The general idea of using memcached and its standalone server implementation with MySQL has been described in many fine articles such as the one How To Install and Use Memcache on Ubuntu 14.04. However, memcached as a standalone server works as an intermediary in front of the MySQL client access layer and manages information only in the memory without an option to store it persistently. This makes it suitable for tasks such as caching the results of duplicate MySQL queries. This saves resources and optimizes the performance of busy sites.
However, in this article we’ll be discussing something different. Memcached will be installed as a MySQL plugin and tightly integrated into MySQL. It will provide a NoSQL style access layer for managing information directly in regular MySQL InnoDB tables. This has numerous benefits as we’ll see later in the article.
To be able to follow this article you will need some basic understanding of what NoSQL and memcached are. Put simply, NoSQL works with information in the form of key-value(s) items. This obviously simpler approach than the standard SQL suggests better performance and scalability, which are especially sought after for working with large amounts of information (Big Data).
However, NoSQL’s good performance is not enough to replace the usual SQL. The simplicity of NoSQL makes it unsuitable for structured data with complex relations in it. Thus, NoSQL is not a replacement of SQL but rather an important addition to it.
As to memcached, it can be regarded as a popular implementation of NoSQL. It’s very fast and has excellent caching mechanisms as its name suggests. That’s why it makes a great choice for bringing NoSQL style to the traditional MySQL.
Some understanding of the memcached protocol is also needed. Memcached works with items which have the following parts:
This guide has been tested on Ubuntu 14.04. The described installation and configuration would be similar on other OS or OS versions, but the commands and location of configuration files may vary.
You will need the following:
All the commands in this tutorial should be run as a non-root user. If root access is required for the command, it will be preceded by
sudo. If you don’t already have that set up, follow this tutorial: Initial Server Setup with Ubuntu 14.04.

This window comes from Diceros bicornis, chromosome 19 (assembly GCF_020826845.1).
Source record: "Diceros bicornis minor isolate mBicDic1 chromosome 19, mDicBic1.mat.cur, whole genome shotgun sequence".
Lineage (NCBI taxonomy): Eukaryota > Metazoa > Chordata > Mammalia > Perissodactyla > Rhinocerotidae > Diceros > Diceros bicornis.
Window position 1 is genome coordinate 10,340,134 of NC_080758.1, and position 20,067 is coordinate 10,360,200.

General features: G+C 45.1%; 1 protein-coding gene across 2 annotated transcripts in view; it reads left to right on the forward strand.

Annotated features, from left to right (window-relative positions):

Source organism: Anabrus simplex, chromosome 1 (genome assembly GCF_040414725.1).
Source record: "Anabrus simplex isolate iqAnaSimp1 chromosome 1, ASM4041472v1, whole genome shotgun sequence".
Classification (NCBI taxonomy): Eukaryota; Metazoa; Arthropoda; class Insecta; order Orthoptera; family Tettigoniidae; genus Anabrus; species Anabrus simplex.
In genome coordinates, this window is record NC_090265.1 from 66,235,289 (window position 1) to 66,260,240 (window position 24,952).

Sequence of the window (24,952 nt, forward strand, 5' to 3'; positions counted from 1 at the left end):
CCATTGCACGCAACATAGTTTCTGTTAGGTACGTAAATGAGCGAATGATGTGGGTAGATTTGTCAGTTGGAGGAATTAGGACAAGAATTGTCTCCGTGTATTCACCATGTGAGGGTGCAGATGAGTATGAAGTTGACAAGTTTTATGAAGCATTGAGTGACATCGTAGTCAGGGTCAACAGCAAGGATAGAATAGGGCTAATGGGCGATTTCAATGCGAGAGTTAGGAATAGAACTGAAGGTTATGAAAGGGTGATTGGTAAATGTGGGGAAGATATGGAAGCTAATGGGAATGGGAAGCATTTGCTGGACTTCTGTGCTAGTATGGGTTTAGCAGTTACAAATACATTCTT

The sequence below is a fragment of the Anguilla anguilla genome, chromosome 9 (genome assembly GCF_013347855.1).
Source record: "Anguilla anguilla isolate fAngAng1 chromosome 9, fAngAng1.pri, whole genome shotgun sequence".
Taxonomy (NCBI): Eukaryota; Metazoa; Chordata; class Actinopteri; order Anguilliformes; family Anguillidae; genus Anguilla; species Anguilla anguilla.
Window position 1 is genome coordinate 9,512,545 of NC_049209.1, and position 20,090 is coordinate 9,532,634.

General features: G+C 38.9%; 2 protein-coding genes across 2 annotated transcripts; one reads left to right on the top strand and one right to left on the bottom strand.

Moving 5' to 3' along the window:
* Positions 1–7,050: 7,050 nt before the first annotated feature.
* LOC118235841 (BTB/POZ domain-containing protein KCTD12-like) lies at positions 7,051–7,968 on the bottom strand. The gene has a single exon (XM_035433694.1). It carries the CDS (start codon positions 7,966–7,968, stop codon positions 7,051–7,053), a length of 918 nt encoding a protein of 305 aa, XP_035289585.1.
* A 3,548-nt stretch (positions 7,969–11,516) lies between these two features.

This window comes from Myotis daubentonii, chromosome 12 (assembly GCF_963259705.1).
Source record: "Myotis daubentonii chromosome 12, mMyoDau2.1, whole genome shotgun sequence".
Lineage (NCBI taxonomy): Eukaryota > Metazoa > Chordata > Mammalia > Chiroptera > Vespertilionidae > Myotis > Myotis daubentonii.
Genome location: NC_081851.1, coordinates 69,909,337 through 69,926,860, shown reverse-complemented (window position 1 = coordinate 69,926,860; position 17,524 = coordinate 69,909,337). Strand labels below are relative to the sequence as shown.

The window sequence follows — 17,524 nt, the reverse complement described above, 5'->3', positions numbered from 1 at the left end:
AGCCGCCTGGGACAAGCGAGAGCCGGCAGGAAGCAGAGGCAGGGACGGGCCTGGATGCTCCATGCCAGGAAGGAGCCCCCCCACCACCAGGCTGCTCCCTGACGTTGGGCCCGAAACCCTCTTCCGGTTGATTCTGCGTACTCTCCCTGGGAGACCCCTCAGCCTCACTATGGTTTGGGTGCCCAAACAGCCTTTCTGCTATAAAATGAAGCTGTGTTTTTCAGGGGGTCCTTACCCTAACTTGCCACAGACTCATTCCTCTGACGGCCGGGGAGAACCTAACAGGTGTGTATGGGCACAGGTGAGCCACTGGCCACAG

The memcached plugin in MySQL is available in versions of MySQL above 5.6.6. This means that you cannot use the MySQL package (version 5.5) from the standard Ubuntu 14.04 repository. Instead, you’ll have to:
First, go to the MySQL apt repository page and download the package that will add the MySQL repository to your Ubuntu 14.04 system. You can download the package directly on your Droplet:
- wget https://dev.mysql.com/get/mysql-apt-config_0.3.5-1ubuntu14.04_all.deb
Next, install it with
- sudo dpkg -i mysql-apt-config_0.3.5-1ubuntu14.04_all.deb
When you run the above command, a text mode wizard appears with two questions in it:
Once you answer these two questions you’ll return to the first question about which product you wish to install. Answer with
Apply, the bottom choice, to confirm your choices and exit the wizard.
Now that you have the new MySQL repo, you’ll have to update the apt cache, i.e. the information about the available packages for installation in Ubuntu. Thus, when you opt to install MySQL it will be retrieved from the new repository. To update the apt cache, run the command:
- sudo apt-get update
After that you are ready to install MySQL 5.6 on Ubuntu 14.04 with the command:
- sudo apt-get install mysql-server
Once you run the above command you’ll be asked to pick a MySQL root (administrator) password. For convenience, you may choose not to set a password at this point and when prompted just press ENTER. However, once you decide to turn this server in production, it’s recommended that you run the command
sudo mysql_secure_installation to secure your MySQL installation and configure a root password.
When the installation process completes you will have MySQL server 5.6 installed along with its command line client and necessary libraries. You can verify it by starting the client with the command:
- mysql -u root
If you set a password, you will need to use the following command and enter your MySQL root password when prompted:
- mysql -u root -p
You should see:
Welcome to the MySQL monitor. Commands end with ; or \g. Your MySQL connection id is 2 Server version: 5.6.25 MySQL Community Server (GPL) ...
While still in the MySQL monitor (client terminal), create a new database called
- CREATE DATABASE test;
We’ll need this database later for our testing.
To exit the MySQL client type:
Finally, as a dependency for the memcached plugin, you will also need to install the development package for the asynchronous event notification library —
libevent-dev. To make this happen run the command:
- sudo apt-get install libevent-dev
To prepare for the memcached plugin installation you first have to execute the queries found in the file
/usr/share/mysql/innodb_memcached_config.sql. Start the MySQL client:
- mysql -u root
or, if you set a password:
mysql -u root -p
- source /usr/share/mysql/innodb_memcached_config.sql;
This will create all the necessary settings for the plugin in the database
innodb_memcache and also insert some example data in our newly created database
After that you can perform the installation of the memcached plugin from the MySQL terminal with the following command:
install plugin daemon_memcached soname "libmemcached.so";
Exit the MySQL session:
This installs the memcached plugin which is found in the directory
/usr/lib/mysql/plugin/ in Ubuntu 14.04. This file is available only in MySQL version 5.6 and up.